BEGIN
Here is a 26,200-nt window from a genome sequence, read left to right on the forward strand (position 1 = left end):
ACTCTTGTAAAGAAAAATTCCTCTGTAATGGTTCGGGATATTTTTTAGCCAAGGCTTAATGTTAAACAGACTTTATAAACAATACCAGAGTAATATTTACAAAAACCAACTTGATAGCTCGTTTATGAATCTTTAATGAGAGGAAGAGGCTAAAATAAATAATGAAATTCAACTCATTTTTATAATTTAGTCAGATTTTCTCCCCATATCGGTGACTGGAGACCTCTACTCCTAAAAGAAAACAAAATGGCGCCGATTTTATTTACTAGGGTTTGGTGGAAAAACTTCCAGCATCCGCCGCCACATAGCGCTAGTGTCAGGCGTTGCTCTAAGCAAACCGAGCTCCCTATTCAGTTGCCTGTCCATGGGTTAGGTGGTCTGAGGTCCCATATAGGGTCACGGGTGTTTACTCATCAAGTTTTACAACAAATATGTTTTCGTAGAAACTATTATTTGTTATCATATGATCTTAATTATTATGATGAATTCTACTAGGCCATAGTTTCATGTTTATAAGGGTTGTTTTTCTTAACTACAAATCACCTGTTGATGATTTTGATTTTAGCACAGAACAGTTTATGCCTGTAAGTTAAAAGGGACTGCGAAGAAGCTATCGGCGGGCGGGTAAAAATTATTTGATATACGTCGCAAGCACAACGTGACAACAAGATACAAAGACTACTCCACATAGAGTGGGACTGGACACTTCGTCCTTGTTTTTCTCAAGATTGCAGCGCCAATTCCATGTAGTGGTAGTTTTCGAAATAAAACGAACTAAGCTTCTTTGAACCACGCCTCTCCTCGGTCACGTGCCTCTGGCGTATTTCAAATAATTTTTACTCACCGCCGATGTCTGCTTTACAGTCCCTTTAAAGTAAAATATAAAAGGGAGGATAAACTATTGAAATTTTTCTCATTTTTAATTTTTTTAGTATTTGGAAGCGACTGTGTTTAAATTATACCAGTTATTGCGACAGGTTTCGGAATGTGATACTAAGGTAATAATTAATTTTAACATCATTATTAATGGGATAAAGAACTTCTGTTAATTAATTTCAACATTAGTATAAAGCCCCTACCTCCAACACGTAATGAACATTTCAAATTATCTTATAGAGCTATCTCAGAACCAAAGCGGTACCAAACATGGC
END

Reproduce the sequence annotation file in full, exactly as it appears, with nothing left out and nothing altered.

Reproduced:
Here is a 26,200-nt window from a genome sequence, read left to right on the forward strand (position 1 = left end):
ACTCTTGTAAAGAAAAATTCCTCTGTAATGGTTCGGGATATTTTTTAGCCAAGGCTTAATGTTAAACAGACTTTATAAACAATACCAGAGTAATATTTACAAAAACCAACTTGATAGCTCGTTTATGAATCTTTAATGAGAGGAAGAGGCTAAAATAAATAATGAAATTCAACTCATTTTTATAATTTAGTCAGATTTTCTCCCCATATCGGTGACTGGAGACCTCTACTCCTAAAAGAAAACAAAATGGCGCCGATTTTATTTACTAGGGTTTGGTGGAAAAACTTCCAGCATCCGCCGCCACATAGCGCTAGTGTCAGGCGTTGCTCTAAGCAAACCGAGCTCCCTATTCAGTTGCCTGTCCATGGGTTAGGTGGTCTGAGGTCCCATATAGGGTCACGGGTGTTTACTCATCAAGTTTTACAACAAATATGTTTTCGTAGAAACTATTATTTGTTATCATATGATCTTAATTATTATGATGAATTCTACTAGGCCATAGTTTCATGTTTATAAGGGTTGTTTTTCTTAACTACAAATCACCTGTTGATGATTTTGATTTTAGCACAGAACAGTTTATGCCTGTAAGTTAAAAGGGACTGCGAAGAAGCTATCGGCGGGCGGGTAAAAATTATTTGATATACGTCGCAAGCACAACGTGACAACAAGATACAAAGACTACTCCACATAGAGTGGGACTGGACACTTCGTCCTTGTTTTTCTCAAGATTGCAGCGCCAATTCCATGTAGTGGTAGTTTTCGAAATAAAACGAACTAAGCTTCTTTGAACCACGCCTCTCCTCGGTCACGTGCCTCTGGCGTATTTCAAATAATTTTTACTCACCGCCGATGTCTGCTTTACAGTCCCTTTAAAGTAAAATATAAAAGGGAGGATAAACTATTGAAATTTTTCTCATTTTTAATTTTTTTAGTATTTGGAAGCGACTGTGTTTAAATTATACCAGTTATTGCGACAGGTTTCGGAATGTGATACTAAGGTAATAATTAATTTTAACATCATTATTAATGGGATAAAGAACTTCTGTTAATTAATTTCAACATTAGTATAAAGCCCCTACCTCCAACACGTAATGAACATTTCAAATTATCTTATAGAGCTATCTCAGAACCAAAGCGGTACCAAACATGGC